Preface: This post is a little weird because it’s literally all in my head (or exactly what I was thinking/ feeling that day).
This is such a struggle. I walk up the marble steps and in through gold trimmed doors. Wait. First, the metal detectors. First time? Shoes off. Jewelry off. Coat off. Sweater off. Underwear off—at least that’s where I felt the final destination might be. Step to the lady security guard. She gets to feel me up for a mini bomb or gun that I don’t have. I mean, I guess they always have to check.; It is the Rayburn Congressional office building.
Down the tomb-like hall—which literally looks like every other hallway. Take the elevator to 4th floor. Palms sweaty. Check my phone three times to find the time hasn’t changed. Look at the man in his nice suit as he presses the 2nd floor button. I wonder if he’s a Congressman? Oh god. I really have to pee. Walk down another tomb-like hallway. I wonder if I look like I’m in high school. I think I look old for my age, but I feel as if I have a stamp marked on my forehead that screams: “this one is new.”
Walk through the massive office doors as tall as the ceiling. The blue carpet is nice; almost makes the office feel warm (instead of an arctic tundra like the hall). A nice young lady asks me if I’m the new intern. I smile and pray three times that my voice doesn’t shake or crack when I speak. Lost cause. My vocal cords are all over the place. She leads me to a desk. Phone. Computer. Copy of the New York Times.
I’m asked to go over new bills and legislation for inconsistencies—after I finish sorting the mail. (Sorry constituents; your letters may have went in the trash.) Nothing makes sense. It’s all an inconsistency. The words are too big and the sentences a little too complex. I avoid the legal section like the plague. After seeing the first page, I save it for last. My brain hurts. After stalling in the photo section of the NYT, viewing every slide show from fashion to exotic homes, I go back to the legal section. I only make it four lines before giving up again. I instead start a list of all the other places I’d like to be—like on vacation, my bed, the coffee shop down the street. Maybe even the bathroom.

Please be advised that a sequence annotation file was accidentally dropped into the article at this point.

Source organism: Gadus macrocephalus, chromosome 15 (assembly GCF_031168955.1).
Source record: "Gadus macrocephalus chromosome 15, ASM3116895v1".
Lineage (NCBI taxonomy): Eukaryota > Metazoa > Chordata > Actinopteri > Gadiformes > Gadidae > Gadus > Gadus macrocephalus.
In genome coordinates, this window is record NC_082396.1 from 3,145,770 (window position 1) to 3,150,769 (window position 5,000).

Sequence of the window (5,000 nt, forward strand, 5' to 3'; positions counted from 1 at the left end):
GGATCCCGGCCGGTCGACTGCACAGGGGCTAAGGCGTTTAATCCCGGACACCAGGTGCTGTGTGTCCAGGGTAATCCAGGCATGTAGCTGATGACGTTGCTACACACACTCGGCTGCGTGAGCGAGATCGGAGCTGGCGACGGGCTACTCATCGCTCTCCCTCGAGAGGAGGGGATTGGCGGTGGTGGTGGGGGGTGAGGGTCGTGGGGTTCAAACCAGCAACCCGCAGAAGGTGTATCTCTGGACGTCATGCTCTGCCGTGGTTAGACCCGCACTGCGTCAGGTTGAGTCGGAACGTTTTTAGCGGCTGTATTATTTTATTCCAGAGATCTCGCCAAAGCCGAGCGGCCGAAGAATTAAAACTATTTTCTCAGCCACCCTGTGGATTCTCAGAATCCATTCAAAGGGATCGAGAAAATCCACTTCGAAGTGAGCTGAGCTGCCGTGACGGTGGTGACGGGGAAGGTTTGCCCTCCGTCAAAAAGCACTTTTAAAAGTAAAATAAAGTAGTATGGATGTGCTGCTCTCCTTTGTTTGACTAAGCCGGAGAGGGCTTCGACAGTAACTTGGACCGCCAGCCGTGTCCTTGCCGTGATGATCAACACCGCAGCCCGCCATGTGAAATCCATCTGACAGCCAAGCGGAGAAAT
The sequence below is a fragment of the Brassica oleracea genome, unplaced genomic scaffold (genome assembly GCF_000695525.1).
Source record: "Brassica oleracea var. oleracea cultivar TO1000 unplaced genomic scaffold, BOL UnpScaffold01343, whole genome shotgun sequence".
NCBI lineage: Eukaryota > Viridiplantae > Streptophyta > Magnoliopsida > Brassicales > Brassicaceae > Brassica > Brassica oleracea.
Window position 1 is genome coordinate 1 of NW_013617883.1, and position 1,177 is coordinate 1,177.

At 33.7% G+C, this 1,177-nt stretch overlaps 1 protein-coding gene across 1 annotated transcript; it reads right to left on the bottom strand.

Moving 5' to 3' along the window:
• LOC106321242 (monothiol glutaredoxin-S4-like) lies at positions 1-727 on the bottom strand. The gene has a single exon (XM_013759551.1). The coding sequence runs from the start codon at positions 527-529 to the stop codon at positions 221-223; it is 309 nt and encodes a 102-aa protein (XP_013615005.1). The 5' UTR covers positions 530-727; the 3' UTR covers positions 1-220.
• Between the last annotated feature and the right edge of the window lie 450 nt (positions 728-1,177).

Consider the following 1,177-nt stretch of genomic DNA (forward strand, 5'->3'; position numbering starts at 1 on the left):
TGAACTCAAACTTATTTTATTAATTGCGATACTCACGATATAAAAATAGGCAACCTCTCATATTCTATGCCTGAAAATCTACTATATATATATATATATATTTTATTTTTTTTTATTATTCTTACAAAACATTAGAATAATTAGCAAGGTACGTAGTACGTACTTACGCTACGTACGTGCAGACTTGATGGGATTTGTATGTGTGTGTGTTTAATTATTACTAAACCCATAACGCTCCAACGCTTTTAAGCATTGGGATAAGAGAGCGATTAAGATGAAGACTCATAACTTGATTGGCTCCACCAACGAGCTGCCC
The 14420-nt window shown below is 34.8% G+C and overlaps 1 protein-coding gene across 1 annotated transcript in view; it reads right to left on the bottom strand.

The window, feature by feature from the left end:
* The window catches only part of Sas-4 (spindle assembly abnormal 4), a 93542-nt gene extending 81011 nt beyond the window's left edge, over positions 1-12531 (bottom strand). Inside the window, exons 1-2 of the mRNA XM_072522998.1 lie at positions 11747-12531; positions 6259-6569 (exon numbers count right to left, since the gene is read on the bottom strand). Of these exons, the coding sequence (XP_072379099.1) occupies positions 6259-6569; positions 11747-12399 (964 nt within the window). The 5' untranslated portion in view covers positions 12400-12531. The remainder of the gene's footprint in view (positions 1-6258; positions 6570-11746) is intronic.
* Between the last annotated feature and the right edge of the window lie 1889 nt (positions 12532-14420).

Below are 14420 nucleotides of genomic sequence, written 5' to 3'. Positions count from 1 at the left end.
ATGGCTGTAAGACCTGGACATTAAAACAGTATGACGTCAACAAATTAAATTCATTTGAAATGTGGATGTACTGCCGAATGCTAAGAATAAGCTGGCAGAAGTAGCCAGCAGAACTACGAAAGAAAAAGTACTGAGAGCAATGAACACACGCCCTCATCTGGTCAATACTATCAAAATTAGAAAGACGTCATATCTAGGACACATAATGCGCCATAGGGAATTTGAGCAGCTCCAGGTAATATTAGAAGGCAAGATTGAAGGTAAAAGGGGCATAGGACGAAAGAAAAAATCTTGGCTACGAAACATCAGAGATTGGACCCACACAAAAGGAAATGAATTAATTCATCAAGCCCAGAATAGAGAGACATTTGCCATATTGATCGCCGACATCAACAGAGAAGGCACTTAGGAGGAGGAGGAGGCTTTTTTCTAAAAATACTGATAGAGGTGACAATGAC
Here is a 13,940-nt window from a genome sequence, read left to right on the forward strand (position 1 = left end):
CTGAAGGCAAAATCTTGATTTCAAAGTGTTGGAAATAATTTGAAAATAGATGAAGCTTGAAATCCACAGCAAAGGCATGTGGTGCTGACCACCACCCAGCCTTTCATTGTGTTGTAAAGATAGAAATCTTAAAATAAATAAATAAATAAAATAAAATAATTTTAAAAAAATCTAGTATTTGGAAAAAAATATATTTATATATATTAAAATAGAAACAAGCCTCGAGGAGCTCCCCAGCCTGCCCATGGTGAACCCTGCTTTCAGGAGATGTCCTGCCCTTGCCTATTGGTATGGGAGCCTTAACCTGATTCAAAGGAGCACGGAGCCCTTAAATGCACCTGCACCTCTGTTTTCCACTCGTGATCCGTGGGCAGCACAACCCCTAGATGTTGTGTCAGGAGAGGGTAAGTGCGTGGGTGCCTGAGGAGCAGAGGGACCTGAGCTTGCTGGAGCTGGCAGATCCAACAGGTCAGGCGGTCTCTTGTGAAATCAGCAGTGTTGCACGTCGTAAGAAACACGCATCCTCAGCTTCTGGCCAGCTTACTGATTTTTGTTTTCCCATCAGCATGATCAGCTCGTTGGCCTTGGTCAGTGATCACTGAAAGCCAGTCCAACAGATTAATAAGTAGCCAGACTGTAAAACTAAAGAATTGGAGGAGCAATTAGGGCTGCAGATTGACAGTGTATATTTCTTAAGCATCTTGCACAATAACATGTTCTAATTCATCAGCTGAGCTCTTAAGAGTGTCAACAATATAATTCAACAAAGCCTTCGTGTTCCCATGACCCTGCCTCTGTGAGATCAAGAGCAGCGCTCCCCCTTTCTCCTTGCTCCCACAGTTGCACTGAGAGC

I never finish the legal sections of the legislation. I slip it back on my supervisor’s desk with random scribbles and question marks. I just can’t finish it. I even manage to take a 20 minute nap after completing my list. I feel like the laziest person ever, but honestly, I am never going to make it through that thing without a greater sense of willpower, caffeine (or interest in the material) than I currently possess. Again, lost cause. Back to the Times. Maybe I’ll just take a long lunch. They won’t miss me. Wait. I’m a horrible intern. Maybe I’ll ask to pre-read more of the Congressman’s mail. Yeah, I’ll do that; some constituent author just sent an advanced copy of his book. It looks terrible.
I still didn’t see the evidence.